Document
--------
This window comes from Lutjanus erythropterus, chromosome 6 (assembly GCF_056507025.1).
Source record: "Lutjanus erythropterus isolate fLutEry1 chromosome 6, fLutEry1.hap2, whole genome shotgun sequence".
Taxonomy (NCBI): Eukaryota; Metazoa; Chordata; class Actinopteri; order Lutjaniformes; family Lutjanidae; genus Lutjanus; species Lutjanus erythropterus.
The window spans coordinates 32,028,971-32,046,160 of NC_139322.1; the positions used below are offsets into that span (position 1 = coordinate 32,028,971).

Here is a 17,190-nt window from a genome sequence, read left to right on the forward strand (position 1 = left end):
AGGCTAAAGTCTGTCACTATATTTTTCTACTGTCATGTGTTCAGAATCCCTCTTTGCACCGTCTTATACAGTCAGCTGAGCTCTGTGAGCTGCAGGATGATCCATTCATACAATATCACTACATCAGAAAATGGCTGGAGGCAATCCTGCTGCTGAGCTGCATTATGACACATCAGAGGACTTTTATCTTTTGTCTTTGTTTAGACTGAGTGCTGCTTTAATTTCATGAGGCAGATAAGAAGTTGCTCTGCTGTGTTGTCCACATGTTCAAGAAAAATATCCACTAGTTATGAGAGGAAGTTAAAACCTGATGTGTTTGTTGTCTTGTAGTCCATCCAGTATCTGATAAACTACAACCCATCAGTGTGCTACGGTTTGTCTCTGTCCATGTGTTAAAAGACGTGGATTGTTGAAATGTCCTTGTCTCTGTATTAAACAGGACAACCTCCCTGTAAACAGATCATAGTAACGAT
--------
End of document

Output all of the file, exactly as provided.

This window comes from Lutjanus erythropterus, chromosome 6 (assembly GCF_056507025.1).
Source record: "Lutjanus erythropterus isolate fLutEry1 chromosome 6, fLutEry1.hap2, whole genome shotgun sequence".
Taxonomy (NCBI): Eukaryota; Metazoa; Chordata; class Actinopteri; order Lutjaniformes; family Lutjanidae; genus Lutjanus; species Lutjanus erythropterus.
The window spans coordinates 32,028,971-32,046,160 of NC_139322.1; the positions used below are offsets into that span (position 1 = coordinate 32,028,971).

Here is a 17,190-nt window from a genome sequence, read left to right on the forward strand (position 1 = left end):
AGGCTAAAGTCTGTCACTATATTTTTCTACTGTCATGTGTTCAGAATCCCTCTTTGCACCGTCTTATACAGTCAGCTGAGCTCTGTGAGCTGCAGGATGATCCATTCATACAATATCACTACATCAGAAAATGGCTGGAGGCAATCCTGCTGCTGAGCTGCATTATGACACATCAGAGGACTTTTATCTTTTGTCTTTGTTTAGACTGAGTGCTGCTTTAATTTCATGAGGCAGATAAGAAGTTGCTCTGCTGTGTTGTCCACATGTTCAAGAAAAATATCCACTAGTTATGAGAGGAAGTTAAAACCTGATGTGTTTGTTGTCTTGTAGTCCATCCAGTATCTGATAAACTACAACCCATCAGTGTGCTACGGTTTGTCTCTGTCCATGTGTTAAAAGACGTGGATTGTTGAAATGTCCTTGTCTCTGTATTAAACAGGACAACCTCCCTGTAAACAGATCATAGTAACGAT